The Central Bank of Nigeria has set out a number of measures to tackle the impact of the coronavirus, including establishing a fund to support the country's economy (of 50 billion naira; i.e. EUR 121 million), targeted at households and micro and small enterprises. The interest rate has also been cut, a moratorium has been announced on principal repayments for CBN intervention facilities and tax measures are being taken.
Economic stimulus measures (e.g. loans, moratorium on debt repayments…)
- On 16 March, the Central Bank of Nigeria announced new measures:
- A 1-year extension of a moratorium on principal repayments for CBN intervention facilities;
- The reduction of the interest rate on intervention loans from 9 percent to 5 percent;
- Strengthening of the Loan to Deposit ratio policy (i.e. stepped up enforcement of directive to extend more credit to the private sector)
- Creation of NGN50 billion target credit facility for affected households and small and medium enterprises
- Granting regulatory forbearance to banks to restructure terms of facilities in affected sectors
- Improving FX supply to the CBN by directing oil companies and oil servicing companies to sell FX to the CBN rather than the Nigerian National Petroleum Corporation
- Additional NGN100 billion intervention fund in healthcare loans to pharmaceutical companies and healthcare practitioners intending to expand/build capacity
- Identification of few key local pharmaceutical companies that will be granted funding facilities to support the procurement of raw materials and equipment required to boost local drug production.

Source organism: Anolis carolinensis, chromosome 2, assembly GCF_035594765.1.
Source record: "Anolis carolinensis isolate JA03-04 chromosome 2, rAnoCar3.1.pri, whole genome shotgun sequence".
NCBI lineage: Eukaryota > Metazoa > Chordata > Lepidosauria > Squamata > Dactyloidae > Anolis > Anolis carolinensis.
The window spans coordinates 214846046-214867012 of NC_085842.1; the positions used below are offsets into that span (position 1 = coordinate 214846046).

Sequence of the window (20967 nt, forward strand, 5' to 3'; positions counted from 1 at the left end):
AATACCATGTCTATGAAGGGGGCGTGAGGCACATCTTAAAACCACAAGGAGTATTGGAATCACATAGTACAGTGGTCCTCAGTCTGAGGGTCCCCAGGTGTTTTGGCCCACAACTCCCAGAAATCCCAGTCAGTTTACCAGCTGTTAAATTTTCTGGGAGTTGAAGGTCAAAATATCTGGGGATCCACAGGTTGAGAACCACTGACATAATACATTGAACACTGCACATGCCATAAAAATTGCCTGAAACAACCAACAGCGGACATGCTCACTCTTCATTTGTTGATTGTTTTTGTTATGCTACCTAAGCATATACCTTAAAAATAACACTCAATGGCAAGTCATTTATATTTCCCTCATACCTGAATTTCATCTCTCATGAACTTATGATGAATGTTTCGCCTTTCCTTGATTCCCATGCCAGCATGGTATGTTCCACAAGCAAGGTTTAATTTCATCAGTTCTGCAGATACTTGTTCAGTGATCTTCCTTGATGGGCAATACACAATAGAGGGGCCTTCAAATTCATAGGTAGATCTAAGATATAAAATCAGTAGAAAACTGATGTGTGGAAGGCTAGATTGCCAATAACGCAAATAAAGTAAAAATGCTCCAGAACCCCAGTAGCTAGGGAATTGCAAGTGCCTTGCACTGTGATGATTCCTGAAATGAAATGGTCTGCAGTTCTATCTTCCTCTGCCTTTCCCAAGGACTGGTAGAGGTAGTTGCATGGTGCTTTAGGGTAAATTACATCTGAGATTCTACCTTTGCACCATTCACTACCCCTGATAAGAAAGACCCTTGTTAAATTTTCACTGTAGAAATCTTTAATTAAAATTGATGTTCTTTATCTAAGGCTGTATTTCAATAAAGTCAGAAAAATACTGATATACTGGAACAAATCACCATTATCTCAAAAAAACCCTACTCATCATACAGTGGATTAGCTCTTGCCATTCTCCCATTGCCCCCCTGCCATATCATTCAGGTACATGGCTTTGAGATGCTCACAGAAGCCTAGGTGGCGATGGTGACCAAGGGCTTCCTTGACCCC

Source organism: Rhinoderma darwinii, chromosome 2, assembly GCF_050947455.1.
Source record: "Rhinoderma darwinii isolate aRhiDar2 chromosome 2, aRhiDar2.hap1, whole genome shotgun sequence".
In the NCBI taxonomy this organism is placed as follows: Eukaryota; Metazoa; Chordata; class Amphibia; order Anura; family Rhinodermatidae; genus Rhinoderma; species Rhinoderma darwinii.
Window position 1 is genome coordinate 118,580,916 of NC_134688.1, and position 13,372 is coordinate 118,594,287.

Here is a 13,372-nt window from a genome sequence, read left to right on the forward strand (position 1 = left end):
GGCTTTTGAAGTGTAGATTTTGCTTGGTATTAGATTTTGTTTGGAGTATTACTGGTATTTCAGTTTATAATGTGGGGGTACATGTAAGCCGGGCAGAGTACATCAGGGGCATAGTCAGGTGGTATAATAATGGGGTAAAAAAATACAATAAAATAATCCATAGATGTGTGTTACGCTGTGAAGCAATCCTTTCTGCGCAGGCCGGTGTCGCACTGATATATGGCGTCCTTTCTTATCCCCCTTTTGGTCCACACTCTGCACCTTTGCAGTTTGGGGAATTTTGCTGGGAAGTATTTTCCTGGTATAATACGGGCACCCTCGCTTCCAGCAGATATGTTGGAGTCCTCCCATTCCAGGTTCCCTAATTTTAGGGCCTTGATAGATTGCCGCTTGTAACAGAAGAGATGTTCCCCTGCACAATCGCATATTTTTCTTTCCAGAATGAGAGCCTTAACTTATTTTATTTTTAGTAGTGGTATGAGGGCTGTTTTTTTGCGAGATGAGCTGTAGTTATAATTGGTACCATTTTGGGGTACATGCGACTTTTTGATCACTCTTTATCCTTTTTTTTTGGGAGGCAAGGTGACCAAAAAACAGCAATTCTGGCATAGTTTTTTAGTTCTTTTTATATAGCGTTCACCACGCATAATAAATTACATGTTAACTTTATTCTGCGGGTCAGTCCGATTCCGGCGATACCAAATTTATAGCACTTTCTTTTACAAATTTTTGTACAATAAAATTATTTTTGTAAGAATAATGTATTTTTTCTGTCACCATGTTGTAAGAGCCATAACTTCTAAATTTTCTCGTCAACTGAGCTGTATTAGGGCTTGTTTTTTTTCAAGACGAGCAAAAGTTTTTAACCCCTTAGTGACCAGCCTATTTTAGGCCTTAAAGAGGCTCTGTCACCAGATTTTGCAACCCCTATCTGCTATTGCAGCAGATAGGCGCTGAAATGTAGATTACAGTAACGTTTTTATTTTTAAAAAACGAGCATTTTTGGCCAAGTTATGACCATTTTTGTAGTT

- N1 trillion in loans to boost local manufacturing and production across critical sectors.
- The CBN has adopted a unified exchange rate system for Inter-Bank and parallel market rates to ease pressure on FOREX earnings as oil prices continues to plummet.
- CBN adopts the official rate of NGN360 to a dollar for International Money Transfer Operators rate to banks.
- For on-lending facilities financial institutions have been directed to engage International development partners and negotiate concessions to ease the pains of the borrowers.
- Provision of credit assistance for the health industry to meet the potential increase in demand for health services and products "by facilitating borrowing conditions for pharmaceutical companies, hospitals and practitioners".
- The crude oil benchmark price was also reduced from USD 57 to USD 30.
- The Central Bank pledged to pump NGN 1.1 trillion (USD 3 billion) into critical sectors of the economy.
- Commencement of a three month repayment moratorium for all TraderMoni, MarketMoni and FarmerMoni loans
- Similar moratorium to be given to all Federal Government funded loans issued by the Bank of Industry, Bank of Agriculture and the Nigeria Export-Import Bank.
Read the full article via KPMG here.